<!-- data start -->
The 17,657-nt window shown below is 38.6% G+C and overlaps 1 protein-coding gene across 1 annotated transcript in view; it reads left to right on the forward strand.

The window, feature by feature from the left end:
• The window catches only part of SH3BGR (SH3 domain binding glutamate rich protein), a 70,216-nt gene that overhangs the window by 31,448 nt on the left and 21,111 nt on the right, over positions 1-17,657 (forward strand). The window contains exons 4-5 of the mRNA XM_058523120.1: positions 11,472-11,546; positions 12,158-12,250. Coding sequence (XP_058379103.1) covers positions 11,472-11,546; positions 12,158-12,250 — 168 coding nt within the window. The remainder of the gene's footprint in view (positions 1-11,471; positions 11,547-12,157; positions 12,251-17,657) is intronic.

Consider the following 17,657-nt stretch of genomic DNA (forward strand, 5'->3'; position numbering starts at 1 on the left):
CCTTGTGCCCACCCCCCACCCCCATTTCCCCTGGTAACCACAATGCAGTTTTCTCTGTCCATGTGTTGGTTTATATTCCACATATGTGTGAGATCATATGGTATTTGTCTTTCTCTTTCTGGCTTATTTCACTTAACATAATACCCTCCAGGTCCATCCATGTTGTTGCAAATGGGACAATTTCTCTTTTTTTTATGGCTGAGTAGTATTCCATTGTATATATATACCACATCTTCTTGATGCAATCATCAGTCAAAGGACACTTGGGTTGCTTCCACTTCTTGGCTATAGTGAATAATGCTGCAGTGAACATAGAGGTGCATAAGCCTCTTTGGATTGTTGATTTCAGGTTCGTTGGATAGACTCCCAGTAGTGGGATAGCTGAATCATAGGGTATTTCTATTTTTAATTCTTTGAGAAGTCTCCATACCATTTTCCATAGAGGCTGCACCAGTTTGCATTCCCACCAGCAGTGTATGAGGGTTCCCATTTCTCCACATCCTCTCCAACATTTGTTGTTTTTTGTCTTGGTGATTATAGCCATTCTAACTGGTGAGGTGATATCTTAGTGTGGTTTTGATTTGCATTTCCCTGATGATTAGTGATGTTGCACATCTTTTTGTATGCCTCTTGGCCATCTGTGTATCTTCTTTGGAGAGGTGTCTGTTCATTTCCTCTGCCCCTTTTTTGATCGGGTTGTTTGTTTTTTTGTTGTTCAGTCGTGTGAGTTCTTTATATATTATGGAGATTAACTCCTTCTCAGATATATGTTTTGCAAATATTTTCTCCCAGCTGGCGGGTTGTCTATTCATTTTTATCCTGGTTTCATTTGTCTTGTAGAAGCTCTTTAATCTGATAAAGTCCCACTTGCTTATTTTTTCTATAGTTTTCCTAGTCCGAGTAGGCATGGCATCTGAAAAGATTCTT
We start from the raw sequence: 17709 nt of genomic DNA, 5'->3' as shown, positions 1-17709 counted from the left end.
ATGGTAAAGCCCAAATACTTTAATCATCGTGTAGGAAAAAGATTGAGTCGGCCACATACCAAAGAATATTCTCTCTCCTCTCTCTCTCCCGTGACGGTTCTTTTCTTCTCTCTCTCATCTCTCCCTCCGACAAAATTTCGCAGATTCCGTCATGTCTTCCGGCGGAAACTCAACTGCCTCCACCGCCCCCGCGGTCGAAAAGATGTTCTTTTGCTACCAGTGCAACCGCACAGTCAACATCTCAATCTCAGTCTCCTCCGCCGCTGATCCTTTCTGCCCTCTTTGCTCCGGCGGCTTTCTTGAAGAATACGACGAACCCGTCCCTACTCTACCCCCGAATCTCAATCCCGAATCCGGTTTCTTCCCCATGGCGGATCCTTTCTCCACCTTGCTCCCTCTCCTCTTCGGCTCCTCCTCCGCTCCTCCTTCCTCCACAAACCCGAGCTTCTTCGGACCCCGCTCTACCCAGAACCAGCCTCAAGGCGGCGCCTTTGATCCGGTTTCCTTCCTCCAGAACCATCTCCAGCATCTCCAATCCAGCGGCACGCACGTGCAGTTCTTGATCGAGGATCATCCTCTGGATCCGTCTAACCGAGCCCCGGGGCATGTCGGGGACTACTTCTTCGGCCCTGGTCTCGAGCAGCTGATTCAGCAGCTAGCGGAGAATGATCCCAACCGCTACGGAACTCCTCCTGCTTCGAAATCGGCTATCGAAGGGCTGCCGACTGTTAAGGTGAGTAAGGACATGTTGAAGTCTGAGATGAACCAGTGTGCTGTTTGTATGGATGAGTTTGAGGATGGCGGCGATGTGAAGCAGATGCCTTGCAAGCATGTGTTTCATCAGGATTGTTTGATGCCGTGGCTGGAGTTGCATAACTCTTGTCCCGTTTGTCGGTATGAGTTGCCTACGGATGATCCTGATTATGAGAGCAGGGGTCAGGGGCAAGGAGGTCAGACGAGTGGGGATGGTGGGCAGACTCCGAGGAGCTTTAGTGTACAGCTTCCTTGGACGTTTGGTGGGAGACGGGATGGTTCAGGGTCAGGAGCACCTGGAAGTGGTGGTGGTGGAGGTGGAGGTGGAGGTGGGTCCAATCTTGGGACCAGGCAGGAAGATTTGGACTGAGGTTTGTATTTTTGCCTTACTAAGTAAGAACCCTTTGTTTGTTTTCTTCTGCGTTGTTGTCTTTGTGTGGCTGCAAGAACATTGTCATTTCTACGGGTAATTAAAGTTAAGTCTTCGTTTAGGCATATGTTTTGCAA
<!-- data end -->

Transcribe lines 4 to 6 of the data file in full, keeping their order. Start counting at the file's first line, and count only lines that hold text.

Consider the following 17,657-nt stretch of genomic DNA (forward strand, 5'->3'; position numbering starts at 1 on the left):
CCTTGTGCCCACCCCCCACCCCCATTTCCCCTGGTAACCACAATGCAGTTTTCTCTGTCCATGTGTTGGTTTATATTCCACATATGTGTGAGATCATATGGTATTTGTCTTTCTCTTTCTGGCTTATTTCACTTAACATAATACCCTCCAGGTCCATCCATGTTGTTGCAAATGGGACAATTTCTCTTTTTTTTATGGCTGAGTAGTATTCCATTGTATATATATACCACATCTTCTTGATGCAATCATCAGTCAAAGGACACTTGGGTTGCTTCCACTTCTTGGCTATAGTGAATAATGCTGCAGTGAACATAGAGGTGCATAAGCCTCTTTGGATTGTTGATTTCAGGTTCGTTGGATAGACTCCCAGTAGTGGGATAGCTGAATCATAGGGTATTTCTATTTTTAATTCTTTGAGAAGTCTCCATACCATTTTCCATAGAGGCTGCACCAGTTTGCATTCCCACCAGCAGTGTATGAGGGTTCCCATTTCTCCACATCCTCTCCAACATTTGTTGTTTTTTGTCTTGGTGATTATAGCCATTCTAACTGGTGAGGTGATATCTTAGTGTGGTTTTGATTTGCATTTCCCTGATGATTAGTGATGTTGCACATCTTTTTGTATGCCTCTTGGCCATCTGTGTATCTTCTTTGGAGAGGTGTCTGTTCATTTCCTCTGCCCCTTTTTTGATCGGGTTGTTTGTTTTTTTGTTGTTCAGTCGTGTGAGTTCTTTATATATTATGGAGATTAACTCCTTCTCAGATATATGTTTTGCAAATATTTTCTCCCAGCTGGCGGGTTGTCTATTCATTTTTATCCTGGTTTCATTTGTCTTGTAGAAGCTCTTTAATCTGATAAAGTCCCACTTGCTTATTTTTTCTATAGTTTTCCTAGTCCGAGTAGGCATGGCATCTGAAAAGATTCTT
We start from the raw sequence: 17709 nt of genomic DNA, 5'->3' as shown, positions 1-17709 counted from the left end.